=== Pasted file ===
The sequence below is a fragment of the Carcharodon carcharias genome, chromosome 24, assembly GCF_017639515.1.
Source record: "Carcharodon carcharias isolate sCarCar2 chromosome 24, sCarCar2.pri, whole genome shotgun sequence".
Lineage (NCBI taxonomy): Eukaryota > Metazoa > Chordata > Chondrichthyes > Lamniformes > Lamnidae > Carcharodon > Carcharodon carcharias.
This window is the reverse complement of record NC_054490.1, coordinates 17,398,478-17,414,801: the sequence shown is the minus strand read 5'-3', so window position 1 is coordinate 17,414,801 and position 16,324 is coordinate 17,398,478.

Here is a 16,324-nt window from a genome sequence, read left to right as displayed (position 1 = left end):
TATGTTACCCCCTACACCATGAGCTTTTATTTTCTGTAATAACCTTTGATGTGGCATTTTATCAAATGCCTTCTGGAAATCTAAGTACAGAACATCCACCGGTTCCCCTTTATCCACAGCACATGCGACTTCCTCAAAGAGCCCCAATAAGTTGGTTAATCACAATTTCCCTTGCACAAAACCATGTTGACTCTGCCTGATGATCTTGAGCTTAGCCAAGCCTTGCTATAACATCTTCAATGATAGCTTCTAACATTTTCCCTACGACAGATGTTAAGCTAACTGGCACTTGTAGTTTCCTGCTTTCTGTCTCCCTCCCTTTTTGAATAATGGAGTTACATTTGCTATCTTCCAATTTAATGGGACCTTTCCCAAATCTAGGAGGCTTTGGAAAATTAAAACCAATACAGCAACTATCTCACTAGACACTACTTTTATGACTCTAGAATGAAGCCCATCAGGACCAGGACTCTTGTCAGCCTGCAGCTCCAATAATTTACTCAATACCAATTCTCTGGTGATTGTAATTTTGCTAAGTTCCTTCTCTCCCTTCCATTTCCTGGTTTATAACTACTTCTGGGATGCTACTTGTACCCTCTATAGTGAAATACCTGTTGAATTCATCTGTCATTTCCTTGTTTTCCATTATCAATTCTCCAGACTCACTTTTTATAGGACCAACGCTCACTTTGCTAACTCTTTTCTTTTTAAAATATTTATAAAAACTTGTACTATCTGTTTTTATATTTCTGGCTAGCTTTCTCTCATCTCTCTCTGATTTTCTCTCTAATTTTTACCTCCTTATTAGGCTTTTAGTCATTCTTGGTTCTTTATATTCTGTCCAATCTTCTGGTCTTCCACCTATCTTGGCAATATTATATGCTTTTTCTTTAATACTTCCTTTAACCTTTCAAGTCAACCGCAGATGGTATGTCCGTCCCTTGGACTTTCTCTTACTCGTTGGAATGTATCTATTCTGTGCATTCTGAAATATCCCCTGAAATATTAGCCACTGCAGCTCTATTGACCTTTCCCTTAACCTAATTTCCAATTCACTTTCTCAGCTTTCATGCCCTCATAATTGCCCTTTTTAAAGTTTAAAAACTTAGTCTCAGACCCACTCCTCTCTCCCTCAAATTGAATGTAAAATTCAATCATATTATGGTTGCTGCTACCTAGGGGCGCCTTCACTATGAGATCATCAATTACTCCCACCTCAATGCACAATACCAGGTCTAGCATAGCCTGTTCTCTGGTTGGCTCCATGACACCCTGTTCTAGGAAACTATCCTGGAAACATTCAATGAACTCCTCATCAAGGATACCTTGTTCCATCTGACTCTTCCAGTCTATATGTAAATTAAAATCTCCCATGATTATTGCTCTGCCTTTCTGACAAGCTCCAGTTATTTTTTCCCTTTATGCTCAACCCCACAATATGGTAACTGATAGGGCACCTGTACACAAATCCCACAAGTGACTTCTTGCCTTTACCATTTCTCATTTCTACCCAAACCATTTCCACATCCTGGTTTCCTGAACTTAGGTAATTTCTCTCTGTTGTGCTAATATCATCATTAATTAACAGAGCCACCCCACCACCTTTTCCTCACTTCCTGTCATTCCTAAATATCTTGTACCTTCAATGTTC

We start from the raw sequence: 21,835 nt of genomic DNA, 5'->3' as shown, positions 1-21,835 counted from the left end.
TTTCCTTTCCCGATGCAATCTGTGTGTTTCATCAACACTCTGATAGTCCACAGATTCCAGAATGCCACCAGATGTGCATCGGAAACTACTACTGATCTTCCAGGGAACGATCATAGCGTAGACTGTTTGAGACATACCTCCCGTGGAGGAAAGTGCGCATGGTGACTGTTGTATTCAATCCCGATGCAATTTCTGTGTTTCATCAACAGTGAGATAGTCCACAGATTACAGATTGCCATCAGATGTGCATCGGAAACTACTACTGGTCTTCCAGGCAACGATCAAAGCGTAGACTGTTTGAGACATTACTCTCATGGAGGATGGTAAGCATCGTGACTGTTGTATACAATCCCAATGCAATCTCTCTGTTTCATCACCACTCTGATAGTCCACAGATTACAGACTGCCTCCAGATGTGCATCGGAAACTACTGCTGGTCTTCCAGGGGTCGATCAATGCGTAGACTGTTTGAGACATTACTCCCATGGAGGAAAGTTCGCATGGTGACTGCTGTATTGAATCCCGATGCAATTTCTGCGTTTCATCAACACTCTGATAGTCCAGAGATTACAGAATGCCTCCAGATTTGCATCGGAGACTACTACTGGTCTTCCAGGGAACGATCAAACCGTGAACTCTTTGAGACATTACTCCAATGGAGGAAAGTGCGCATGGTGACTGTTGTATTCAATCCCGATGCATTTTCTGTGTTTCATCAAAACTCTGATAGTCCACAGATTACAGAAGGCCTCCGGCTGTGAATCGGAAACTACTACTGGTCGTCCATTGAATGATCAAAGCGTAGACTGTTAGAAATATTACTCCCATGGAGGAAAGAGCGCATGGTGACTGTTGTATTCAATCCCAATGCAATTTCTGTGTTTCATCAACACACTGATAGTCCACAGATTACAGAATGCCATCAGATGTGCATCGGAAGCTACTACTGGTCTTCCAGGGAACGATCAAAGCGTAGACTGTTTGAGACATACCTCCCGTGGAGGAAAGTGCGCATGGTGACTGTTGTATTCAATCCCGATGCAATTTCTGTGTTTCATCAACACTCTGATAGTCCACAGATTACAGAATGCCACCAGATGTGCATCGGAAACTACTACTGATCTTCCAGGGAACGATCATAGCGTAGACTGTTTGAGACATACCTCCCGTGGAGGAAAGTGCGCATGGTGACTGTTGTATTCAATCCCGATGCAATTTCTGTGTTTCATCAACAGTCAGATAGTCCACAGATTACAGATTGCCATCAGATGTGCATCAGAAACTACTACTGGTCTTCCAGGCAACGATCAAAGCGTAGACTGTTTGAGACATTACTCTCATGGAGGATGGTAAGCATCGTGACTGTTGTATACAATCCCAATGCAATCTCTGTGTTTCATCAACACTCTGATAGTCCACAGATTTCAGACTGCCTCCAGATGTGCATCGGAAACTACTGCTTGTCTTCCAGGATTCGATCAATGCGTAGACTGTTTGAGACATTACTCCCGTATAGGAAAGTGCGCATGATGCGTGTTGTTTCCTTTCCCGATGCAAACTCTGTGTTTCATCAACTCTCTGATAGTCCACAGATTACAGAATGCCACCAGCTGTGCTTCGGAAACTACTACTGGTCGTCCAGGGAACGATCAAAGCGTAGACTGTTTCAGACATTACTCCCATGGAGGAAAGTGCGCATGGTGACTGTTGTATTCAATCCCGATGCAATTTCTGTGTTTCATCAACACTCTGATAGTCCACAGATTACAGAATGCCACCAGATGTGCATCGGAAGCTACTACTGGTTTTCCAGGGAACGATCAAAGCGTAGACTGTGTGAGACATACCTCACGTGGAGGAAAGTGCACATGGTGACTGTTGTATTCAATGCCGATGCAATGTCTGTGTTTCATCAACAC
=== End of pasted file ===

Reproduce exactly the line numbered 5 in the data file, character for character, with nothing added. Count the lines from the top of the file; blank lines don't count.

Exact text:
Here is a 16,324-nt window from a genome sequence, read left to right as displayed (position 1 = left end):